May 2020

climate change glacier alaska magazine cover

Cover design by Thomas Gaulkin. 

In this issue, we focus on the undeniable physical impacts of a changing climate and why that physical evidence can’t reasonably be explained, except as a result of warming caused by greenhouse gas emissions. 



Known as pyramid tents or Scott tents, they’re essentially the same tent design used by the original polar explorers a hundred years ago, capable of withstanding winds of up to 70 miles per hour. “They’re just so good, they got the design perfect,” says the author. Image courtesy of Peter Davis.

Peter Davis of the British Antarctic Survey on changes in the Thwaites Glacier

A top oceanographer describes the obstacles that must be overcome to get data on climate change from the front lines.
The Alaska National Guard has been used to fight extensive Alaskan wildfires. (Photo by Sherman Hogue/Fort Wainwright Public Affairs Office.)

Brian Brettschneider: How climate change has already arrived in the Arctic

An International Arctic Research Center scientist describes record-low sea ice, unprecedented wildfires, and altered tree lines, glaciers, and vegetation.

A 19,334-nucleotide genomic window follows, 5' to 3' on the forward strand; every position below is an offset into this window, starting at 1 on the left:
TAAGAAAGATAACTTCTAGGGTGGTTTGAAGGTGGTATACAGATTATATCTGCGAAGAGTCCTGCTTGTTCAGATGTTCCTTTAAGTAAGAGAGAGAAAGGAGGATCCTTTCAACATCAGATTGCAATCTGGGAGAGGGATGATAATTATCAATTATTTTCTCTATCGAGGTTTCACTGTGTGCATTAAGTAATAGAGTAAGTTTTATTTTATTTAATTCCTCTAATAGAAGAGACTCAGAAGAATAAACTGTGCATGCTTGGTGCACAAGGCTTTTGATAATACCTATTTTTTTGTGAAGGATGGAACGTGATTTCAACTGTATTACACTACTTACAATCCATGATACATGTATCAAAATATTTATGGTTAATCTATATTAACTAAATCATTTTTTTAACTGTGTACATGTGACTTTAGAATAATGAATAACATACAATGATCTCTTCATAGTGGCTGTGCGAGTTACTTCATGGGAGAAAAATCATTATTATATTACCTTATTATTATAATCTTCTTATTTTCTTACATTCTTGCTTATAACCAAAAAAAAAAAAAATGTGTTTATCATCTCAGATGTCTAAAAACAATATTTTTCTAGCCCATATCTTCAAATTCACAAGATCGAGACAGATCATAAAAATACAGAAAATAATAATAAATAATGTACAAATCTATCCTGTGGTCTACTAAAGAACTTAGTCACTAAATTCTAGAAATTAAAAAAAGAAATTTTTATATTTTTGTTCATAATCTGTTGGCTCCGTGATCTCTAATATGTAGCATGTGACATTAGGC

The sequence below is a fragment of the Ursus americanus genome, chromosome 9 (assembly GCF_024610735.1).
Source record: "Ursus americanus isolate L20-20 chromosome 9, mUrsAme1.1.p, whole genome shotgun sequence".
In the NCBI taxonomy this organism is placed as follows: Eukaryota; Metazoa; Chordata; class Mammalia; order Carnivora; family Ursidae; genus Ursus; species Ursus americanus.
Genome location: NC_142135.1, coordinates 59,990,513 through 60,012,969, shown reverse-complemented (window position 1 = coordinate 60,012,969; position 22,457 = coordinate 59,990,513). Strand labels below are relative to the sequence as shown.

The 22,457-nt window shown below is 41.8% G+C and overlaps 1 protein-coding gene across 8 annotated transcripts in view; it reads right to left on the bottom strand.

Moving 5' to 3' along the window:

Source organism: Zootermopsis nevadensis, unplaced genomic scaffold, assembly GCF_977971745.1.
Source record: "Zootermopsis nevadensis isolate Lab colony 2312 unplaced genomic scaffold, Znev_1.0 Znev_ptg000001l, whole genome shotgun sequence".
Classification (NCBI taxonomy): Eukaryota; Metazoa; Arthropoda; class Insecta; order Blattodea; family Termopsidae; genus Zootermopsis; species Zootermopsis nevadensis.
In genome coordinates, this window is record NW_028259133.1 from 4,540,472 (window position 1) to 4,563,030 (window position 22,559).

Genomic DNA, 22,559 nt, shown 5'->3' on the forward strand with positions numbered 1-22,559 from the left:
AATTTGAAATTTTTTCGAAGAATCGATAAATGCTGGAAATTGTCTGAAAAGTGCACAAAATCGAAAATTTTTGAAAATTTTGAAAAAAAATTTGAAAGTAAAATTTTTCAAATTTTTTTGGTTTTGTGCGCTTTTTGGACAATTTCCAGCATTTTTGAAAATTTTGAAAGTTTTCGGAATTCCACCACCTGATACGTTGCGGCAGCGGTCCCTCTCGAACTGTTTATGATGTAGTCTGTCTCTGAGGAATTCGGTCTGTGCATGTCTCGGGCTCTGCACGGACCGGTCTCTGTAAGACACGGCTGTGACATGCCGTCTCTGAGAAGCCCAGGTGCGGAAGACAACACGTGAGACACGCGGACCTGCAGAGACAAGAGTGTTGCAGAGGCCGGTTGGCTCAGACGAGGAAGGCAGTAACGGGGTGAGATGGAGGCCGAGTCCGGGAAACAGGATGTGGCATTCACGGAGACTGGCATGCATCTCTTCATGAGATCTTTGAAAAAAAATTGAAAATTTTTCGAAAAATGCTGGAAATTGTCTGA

A forest test plot, where snow was removed to see the effects of the lack of this insulating blanket. (Image courtesy of Pamela Templer.)

Shorter, warmer winters, less snow. What next? Q&A with biologist Pamela Templer    

The record is clear: more rapid freeze-and-thaw cycles, less carbon retention by the soil, less forest productivity, more damage to tree roots, and fewer New England sugar maples

How we know the Earth is warming and humans are responsible

A summary of the evidence underlying what has been described as a “knowledge-based consensus.”
Hampton Roads. (Photo by Copernicus Sentinel-2, ESA.)

Sea level rise and beyond: Is the US military prepared for climate change?

How climate change has already played economic and physical havoc with US military bases
One conception of using lasers to power a spacecraft. (Image courtesy Breakthrough Initiatives at:

Reaching for the stars: The case for cooperative governance of directed energy technologies

Privately funded Breakthrough Starshot is already working on a laser propulsion system to carry nanosatellite Star Chips to the nearest star system

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